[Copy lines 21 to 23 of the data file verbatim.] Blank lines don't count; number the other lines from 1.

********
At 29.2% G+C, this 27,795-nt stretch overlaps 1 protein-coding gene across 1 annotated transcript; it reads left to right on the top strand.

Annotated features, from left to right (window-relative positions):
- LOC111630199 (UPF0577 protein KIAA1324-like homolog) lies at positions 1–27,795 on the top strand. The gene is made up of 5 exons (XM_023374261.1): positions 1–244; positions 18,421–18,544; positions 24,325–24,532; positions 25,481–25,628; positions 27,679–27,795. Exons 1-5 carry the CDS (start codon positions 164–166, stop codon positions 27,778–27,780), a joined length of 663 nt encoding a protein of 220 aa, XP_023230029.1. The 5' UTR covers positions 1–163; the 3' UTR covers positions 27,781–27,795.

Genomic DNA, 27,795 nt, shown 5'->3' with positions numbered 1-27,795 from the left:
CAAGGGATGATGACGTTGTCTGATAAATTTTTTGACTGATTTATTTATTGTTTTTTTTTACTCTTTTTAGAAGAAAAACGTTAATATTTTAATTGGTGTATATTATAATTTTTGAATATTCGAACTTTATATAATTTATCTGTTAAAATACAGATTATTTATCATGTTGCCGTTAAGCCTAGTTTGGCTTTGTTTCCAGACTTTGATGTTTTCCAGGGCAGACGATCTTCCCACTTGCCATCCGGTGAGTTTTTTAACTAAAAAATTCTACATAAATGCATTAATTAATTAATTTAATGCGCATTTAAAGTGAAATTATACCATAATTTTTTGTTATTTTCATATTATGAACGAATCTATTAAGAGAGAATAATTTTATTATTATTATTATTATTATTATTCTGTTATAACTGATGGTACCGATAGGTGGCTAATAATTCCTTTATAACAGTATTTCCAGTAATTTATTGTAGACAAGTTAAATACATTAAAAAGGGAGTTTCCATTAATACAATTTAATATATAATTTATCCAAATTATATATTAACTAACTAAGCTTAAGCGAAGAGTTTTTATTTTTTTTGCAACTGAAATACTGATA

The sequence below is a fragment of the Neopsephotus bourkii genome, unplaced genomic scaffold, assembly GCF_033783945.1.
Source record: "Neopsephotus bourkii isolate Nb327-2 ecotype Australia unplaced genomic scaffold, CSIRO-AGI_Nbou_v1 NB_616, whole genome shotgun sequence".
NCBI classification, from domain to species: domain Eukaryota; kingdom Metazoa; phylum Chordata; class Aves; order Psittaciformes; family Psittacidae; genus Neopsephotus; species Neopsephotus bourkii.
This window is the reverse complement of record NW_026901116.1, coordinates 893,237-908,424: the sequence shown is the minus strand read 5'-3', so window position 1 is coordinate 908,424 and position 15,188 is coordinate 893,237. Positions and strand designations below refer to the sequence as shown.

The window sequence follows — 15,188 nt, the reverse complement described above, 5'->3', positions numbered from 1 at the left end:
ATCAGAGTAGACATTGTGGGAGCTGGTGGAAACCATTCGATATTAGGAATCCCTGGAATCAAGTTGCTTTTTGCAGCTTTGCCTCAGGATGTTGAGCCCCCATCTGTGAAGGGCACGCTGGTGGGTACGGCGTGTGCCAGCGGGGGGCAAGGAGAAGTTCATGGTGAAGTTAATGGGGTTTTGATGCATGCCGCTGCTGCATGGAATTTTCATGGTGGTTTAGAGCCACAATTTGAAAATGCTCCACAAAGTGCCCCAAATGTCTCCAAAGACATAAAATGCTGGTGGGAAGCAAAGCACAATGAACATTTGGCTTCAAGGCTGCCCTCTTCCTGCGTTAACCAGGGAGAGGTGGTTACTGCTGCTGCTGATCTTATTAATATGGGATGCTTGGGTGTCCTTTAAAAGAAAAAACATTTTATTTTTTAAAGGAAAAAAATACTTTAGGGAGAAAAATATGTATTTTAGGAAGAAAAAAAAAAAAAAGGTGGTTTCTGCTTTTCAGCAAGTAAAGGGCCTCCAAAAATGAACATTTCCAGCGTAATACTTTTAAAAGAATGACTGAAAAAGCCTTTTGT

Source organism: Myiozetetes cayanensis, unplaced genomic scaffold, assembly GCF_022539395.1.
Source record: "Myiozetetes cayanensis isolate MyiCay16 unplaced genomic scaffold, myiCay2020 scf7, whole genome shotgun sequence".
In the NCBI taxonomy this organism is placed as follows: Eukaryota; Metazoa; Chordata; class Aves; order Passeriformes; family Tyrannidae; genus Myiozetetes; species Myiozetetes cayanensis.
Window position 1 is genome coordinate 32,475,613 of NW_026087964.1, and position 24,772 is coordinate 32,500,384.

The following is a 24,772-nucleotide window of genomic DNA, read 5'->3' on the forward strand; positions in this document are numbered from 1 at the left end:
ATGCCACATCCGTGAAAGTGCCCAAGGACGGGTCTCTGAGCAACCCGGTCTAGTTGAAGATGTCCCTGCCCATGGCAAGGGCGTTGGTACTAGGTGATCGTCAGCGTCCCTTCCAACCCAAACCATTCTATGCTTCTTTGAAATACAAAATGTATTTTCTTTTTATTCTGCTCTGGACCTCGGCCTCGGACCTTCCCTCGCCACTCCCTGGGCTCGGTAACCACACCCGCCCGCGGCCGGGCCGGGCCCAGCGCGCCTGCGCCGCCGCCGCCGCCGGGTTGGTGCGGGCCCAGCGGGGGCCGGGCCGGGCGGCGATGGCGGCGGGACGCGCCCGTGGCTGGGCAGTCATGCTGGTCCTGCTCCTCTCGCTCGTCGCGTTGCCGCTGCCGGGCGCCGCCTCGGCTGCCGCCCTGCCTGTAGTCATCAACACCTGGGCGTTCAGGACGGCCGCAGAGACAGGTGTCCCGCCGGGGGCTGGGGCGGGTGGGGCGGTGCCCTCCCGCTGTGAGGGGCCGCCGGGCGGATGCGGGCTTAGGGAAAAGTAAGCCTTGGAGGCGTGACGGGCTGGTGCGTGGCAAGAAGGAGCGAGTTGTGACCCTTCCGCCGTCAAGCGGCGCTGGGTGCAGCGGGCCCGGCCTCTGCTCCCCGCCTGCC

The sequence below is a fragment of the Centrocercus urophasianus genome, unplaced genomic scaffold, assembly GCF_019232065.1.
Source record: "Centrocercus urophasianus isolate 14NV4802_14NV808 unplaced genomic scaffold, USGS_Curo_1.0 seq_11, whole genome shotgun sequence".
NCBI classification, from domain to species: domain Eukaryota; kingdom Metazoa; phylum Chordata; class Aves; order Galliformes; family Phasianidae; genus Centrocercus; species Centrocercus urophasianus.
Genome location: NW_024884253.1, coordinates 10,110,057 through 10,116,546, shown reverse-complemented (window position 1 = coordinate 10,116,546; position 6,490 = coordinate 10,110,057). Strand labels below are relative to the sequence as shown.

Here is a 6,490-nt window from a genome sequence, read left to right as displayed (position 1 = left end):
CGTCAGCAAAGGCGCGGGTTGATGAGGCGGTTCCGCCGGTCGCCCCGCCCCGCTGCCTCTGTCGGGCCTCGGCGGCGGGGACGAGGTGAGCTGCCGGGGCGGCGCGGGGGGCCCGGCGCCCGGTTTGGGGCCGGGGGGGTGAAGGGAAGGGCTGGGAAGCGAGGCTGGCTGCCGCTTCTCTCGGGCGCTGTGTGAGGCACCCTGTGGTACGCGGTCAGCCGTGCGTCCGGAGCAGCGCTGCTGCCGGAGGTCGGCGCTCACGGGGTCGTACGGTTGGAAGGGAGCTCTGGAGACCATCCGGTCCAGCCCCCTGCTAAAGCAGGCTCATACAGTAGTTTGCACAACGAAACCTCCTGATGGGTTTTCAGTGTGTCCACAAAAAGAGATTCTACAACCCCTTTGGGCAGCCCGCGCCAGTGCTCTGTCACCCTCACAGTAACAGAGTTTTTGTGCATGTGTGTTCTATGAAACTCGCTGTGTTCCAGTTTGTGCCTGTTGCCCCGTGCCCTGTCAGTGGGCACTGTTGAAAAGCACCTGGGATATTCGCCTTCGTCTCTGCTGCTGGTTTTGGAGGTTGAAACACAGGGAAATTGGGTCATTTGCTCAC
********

Genome location: NW_024884253.1, coordinates 10,110,057 through 10,116,546, shown reverse-complemented (window position 1 = coordinate 10,116,546; position 6,490 = coordinate 10,110,057). Strand labels below are relative to the sequence as shown.

Here is a 6,490-nt window from a genome sequence, read left to right as displayed (position 1 = left end):
CGTCAGCAAAGGCGCGGGTTGATGAGGCGGTTCCGCCGGTCGCCCCGCCCCGCTGCCTCTGTCGGGCCTCGGCGGCGGGGACGAGGTGAGCTGCCGGGGCGGCGCGGGGGGCCCGGCGCCCGGTTTGGGGCCGGGGGGGTGAAGGGAAGGGCTGGGAAGCGAGGCTGGCTGCCGCTTCTCTCGGGCGCTGTGTGAGGCACCCTGTGGTACGCGGTCAGCCGTGCGTCCGGAGCAGCGCTGCTGCCGGAGGTCGGCGCTCACGGGGTCGTACGGTTGGAAGGGAGCTCTGGAGACCATCCGGTCCAGCCCCCTGCTAAAGCAGGCTCATACAGTAGTTTGCACAACGAAACCTCCTGATGGGTTTTCAGTGTGTCCACAAAAAGAGATTCTACAACCCCTTTGGGCAGCCCGCGCCAGTGCTCTGTCACCCTCACAGTAACAGAGTTTTTGTGCATGTGTGTTCTATGAAACTCGCTGTGTTCCAGTTTGTGCCTGTTGCCCCGTGCCCTGTCAGTGGGCACTGTTGAAAAGCACCTGGGATATTCGCCTTCGTCTCTGCTGCTGGTTTTGGAGGTTGAAACACAGGGAAATTGGGTCATTTGCTCAC